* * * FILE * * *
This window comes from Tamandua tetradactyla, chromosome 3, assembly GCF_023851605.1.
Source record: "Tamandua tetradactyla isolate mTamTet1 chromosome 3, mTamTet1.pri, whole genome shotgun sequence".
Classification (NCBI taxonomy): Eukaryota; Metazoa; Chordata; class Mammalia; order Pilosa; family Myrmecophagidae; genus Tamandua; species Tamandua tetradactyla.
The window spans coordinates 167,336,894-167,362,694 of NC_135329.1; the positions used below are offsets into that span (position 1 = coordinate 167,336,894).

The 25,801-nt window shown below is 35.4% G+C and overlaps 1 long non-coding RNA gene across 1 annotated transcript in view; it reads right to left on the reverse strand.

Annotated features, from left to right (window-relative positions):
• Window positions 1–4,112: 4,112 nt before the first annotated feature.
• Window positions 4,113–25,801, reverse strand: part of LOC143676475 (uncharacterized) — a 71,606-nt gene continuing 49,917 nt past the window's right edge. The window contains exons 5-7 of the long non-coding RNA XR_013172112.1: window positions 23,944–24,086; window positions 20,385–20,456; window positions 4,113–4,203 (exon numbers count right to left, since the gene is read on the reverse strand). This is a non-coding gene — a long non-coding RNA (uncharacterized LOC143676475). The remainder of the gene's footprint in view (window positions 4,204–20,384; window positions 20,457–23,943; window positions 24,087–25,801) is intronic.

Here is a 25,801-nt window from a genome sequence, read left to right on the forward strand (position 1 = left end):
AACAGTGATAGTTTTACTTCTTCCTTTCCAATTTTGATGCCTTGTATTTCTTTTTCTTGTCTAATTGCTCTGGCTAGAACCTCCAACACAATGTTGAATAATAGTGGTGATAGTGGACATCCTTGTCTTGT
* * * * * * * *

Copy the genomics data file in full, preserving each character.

This window comes from Tamandua tetradactyla, chromosome 3, assembly GCF_023851605.1.
Source record: "Tamandua tetradactyla isolate mTamTet1 chromosome 3, mTamTet1.pri, whole genome shotgun sequence".
Classification (NCBI taxonomy): Eukaryota; Metazoa; Chordata; class Mammalia; order Pilosa; family Myrmecophagidae; genus Tamandua; species Tamandua tetradactyla.
The window spans coordinates 167,336,894-167,362,694 of NC_135329.1; the positions used below are offsets into that span (position 1 = coordinate 167,336,894).

The 25,801-nt window shown below is 35.4% G+C and overlaps 1 long non-coding RNA gene across 1 annotated transcript in view; it reads right to left on the reverse strand.

Annotated features, from left to right (window-relative positions):
• Window positions 1–4,112: 4,112 nt before the first annotated feature.
• Window positions 4,113–25,801, reverse strand: part of LOC143676475 (uncharacterized) — a 71,606-nt gene continuing 49,917 nt past the window's right edge. The window contains exons 5-7 of the long non-coding RNA XR_013172112.1: window positions 23,944–24,086; window positions 20,385–20,456; window positions 4,113–4,203 (exon numbers count right to left, since the gene is read on the reverse strand). This is a non-coding gene — a long non-coding RNA (uncharacterized LOC143676475). The remainder of the gene's footprint in view (window positions 4,204–20,384; window positions 20,457–23,943; window positions 24,087–25,801) is intronic.

Here is a 25,801-nt window from a genome sequence, read left to right on the forward strand (position 1 = left end):
AACAGTGATAGTTTTACTTCTTCCTTTCCAATTTTGATGCCTTGTATTTCTTTTTCTTGTCTAATTGCTCTGGCTAGAACCTCCAACACAATGTTGAATAATAGTGGTGATAGTGGACATCCTTGTCTTGT